"For our studies, we newly combined various research methods in everyday life and at the laboratory," says Professor Ulrich Ebner-Priemer, Head of the mHealth Methods in Psychiatry Research Group, Deputy Head of IfSS, and Head of the Mental mHealth Lab of KIT. Among the methods used were ambulant assessments with movement sensors as well as smartphone surveys on the well-being that were triggered by geolocation data as soon as the subjects moved.

67 persons were subjected to ambulant assessments to determine the impact of everyday activity on alertness for seven days. It was found that the persons felt more alert and were bursting with even more energy directly after the activity. Alertness and energy were proved to be important components of well-being and psychic health of the participants.

Brain Regions for Everyday Activities and Well-being Identified

These analyses were combined with magnetic resonance tomography at CIMH for another group of 83 persons. The volume of gray brain matter was measured to find out which brain areas play a role in these everyday processes. It was found that the subgenual cingulate cortex, a section of the cerebral cortex, is important to the interaction between everyday activity and affective well-being. It is in this brain region where emotions and resistance to psychiatric disorders are regulated. The authors identified this brain region to be a decisive neural correlate that mediates the relationship between physical activity and subjective energy. "Persons with a smaller volume of gray brain matter in this region and a higher risk of psychiatric disorders felt less full of energy when they were physically inactive," Heike Tost describes the results. "After everyday activity, however, these persons felt even more filled with energy than persons with a larger brain volume."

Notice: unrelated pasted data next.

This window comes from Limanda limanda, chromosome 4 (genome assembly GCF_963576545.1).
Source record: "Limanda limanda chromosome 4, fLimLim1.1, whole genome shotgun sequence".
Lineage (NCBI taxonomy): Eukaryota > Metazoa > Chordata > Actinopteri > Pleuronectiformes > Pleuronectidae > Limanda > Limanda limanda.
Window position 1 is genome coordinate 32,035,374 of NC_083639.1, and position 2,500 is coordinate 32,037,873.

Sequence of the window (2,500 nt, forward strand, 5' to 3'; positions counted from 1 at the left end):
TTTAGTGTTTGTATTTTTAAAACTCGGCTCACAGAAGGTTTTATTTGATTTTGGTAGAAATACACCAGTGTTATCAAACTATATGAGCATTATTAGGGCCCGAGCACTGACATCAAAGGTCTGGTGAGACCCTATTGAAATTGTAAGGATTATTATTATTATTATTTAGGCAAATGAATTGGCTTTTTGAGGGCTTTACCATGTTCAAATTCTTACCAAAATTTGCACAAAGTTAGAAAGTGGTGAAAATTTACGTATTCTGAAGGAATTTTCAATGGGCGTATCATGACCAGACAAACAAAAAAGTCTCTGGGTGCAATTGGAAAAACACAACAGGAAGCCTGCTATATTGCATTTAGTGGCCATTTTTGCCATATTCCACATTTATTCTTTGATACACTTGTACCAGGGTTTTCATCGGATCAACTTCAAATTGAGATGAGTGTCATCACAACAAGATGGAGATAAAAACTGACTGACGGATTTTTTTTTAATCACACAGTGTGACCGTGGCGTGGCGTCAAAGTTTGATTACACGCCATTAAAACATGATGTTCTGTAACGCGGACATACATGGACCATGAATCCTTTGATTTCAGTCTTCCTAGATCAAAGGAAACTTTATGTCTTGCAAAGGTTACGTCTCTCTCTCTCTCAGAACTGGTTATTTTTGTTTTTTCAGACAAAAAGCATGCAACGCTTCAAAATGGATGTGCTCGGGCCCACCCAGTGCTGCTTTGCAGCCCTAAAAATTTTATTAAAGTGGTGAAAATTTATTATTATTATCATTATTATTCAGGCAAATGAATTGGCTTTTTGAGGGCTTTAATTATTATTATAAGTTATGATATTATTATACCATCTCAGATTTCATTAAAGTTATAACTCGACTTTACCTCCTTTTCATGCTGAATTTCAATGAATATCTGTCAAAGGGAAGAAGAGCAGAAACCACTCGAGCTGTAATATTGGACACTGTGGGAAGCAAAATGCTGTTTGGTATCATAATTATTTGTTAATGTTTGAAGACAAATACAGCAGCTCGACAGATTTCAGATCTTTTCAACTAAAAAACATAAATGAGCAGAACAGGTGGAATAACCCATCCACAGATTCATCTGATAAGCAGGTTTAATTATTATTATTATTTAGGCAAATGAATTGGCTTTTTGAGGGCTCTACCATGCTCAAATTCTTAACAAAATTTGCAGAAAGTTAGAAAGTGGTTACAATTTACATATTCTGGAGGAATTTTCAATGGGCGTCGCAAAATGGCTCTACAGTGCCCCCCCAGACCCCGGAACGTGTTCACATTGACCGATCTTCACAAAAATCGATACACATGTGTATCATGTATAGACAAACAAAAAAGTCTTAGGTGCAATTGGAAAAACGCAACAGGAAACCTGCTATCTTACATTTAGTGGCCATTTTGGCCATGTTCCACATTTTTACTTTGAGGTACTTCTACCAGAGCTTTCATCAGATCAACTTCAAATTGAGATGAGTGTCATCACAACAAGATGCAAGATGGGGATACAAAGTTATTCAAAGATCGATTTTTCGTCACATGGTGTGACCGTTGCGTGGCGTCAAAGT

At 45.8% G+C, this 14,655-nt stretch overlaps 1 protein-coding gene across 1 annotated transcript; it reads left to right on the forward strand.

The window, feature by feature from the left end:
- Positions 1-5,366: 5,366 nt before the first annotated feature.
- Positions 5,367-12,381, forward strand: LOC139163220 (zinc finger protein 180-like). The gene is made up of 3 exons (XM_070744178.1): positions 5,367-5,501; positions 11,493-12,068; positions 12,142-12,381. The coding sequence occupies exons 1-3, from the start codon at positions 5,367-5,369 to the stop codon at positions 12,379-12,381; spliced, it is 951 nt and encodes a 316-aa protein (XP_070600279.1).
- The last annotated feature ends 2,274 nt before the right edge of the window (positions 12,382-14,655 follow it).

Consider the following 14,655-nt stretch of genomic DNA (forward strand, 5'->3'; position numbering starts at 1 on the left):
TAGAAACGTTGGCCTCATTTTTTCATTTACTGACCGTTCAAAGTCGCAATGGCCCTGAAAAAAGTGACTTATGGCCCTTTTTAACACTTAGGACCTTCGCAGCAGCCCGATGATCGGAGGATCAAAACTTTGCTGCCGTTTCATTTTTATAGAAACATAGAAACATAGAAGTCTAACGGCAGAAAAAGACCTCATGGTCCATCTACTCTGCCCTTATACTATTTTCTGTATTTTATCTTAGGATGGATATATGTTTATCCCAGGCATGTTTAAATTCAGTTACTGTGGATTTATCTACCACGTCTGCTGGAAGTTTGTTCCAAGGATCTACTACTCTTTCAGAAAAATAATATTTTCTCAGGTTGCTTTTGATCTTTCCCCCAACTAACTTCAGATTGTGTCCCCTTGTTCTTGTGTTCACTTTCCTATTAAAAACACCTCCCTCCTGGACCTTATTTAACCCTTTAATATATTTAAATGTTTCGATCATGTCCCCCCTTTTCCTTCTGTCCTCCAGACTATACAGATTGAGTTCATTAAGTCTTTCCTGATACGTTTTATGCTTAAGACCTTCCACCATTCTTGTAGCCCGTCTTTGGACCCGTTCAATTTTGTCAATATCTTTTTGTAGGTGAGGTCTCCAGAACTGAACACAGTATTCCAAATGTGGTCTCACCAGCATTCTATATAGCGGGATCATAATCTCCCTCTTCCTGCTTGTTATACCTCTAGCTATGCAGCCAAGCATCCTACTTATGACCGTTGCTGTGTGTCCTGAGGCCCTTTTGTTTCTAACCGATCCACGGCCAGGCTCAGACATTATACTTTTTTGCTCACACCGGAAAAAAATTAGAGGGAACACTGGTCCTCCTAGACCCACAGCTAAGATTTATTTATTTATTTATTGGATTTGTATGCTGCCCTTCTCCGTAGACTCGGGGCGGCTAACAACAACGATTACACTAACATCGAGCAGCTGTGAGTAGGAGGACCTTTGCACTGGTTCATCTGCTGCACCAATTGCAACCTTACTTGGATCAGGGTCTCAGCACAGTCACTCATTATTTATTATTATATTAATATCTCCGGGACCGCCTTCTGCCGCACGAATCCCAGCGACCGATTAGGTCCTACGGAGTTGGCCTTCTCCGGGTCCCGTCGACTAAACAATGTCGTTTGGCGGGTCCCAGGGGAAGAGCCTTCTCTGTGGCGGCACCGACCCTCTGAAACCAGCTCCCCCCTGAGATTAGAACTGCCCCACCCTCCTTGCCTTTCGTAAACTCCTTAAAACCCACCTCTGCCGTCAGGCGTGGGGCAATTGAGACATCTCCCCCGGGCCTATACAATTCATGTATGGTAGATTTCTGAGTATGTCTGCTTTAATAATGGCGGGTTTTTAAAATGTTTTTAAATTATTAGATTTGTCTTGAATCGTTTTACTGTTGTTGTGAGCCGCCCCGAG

Specific Use of Physical Activity in Everyday Life